Scientific study says 80 percent training consistency is the key to your success
Turns out your mother, uncle, coach and everyone else are right. Consistency in your training is the key to getting where you want to be. This Australian study specifically looked at the success rate of track and field athletes over a 5-year period. The likelihood of “achieving a performance goal increased by 7-times in those that completed >80% of planned training weeks.” Several more important insights: Injuries tended to happen in an early stage of training, and illness at a late stage. Stay healthy, folks! More at Journal of Science and Medicine in Sport.
Compression garments might improve recovery after hard training
This study was fun because it compared a commercial compression garment with a sham garment. In other words, the subjects sometimes got a garment that looked like a compression tight, only it wasn’t. Researchers took a modest number of novice runners and pushed them hard. To the point, they calculated, of overtraining. Sometimes, subjects received a compression garment post training, sometimes a fake garment. The results showed better recovery with the real thing. More at Int. Journal of Exercise Science.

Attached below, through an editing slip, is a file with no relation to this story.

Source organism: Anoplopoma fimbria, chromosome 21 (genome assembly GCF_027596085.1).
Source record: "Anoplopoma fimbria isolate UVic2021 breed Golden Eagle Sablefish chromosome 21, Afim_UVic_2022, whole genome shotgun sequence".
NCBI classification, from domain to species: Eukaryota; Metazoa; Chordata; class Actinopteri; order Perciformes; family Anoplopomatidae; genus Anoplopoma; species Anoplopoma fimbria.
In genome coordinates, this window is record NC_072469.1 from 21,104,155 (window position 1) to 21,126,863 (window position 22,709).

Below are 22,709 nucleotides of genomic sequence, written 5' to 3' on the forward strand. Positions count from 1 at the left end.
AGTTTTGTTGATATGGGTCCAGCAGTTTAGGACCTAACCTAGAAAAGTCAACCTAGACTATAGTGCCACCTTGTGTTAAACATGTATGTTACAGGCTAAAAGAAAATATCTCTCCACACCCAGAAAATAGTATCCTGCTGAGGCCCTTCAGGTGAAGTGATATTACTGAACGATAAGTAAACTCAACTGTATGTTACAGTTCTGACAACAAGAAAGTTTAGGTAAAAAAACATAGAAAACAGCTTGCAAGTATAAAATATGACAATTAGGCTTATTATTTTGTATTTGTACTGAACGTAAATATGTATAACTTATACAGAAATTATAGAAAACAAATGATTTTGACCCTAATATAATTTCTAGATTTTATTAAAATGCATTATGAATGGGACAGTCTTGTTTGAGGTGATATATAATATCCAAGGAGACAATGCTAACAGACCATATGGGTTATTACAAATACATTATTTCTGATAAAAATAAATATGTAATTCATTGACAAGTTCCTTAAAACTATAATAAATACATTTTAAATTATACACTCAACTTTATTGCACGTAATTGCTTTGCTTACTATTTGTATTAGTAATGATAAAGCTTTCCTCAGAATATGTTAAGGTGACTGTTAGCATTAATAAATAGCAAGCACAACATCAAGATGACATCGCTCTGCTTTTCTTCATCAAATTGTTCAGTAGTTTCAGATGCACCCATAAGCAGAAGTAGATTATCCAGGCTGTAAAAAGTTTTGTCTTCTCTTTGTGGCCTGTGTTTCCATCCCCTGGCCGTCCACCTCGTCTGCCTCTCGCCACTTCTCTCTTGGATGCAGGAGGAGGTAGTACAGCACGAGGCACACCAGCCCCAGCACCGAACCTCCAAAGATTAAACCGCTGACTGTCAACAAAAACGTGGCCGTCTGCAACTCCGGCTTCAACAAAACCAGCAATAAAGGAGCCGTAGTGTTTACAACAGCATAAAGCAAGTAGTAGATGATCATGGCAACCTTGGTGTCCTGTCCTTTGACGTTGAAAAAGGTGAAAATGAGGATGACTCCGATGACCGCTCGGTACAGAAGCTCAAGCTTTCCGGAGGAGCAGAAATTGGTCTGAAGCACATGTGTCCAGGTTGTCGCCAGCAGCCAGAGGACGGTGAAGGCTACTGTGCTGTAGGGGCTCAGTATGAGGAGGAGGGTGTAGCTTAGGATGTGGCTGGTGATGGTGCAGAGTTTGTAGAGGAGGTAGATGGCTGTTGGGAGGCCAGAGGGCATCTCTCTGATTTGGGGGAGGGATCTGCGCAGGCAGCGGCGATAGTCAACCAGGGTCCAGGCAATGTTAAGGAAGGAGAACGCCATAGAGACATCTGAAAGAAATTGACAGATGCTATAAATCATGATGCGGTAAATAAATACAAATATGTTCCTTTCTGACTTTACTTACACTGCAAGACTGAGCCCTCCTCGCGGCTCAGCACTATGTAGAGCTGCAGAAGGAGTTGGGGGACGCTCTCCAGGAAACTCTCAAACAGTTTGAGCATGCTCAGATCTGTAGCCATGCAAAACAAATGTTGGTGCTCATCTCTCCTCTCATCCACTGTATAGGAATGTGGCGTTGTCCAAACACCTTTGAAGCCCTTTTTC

We’ve come a long way, thank goodness, from the days when women were advised not to run (or they’d never get pregnant) and/or that running during pregnancy might harm their baby. Now we know that exercise during pregnancy can actually lower the risk of gestational diabetes, a common issue. This new research indicates that it will take more than a 10-minute jog, though. The authors conclude: “Exercise reduces the risks of abnormal screening and GDM, but the amount needed to achieve these risk reductions is likely higher than current recommendations.” In fact, they set the level at greater-than 38 minutes during the first trimester. More at Diabetes Care.
Eat more fiber to reduce your “biologic aging”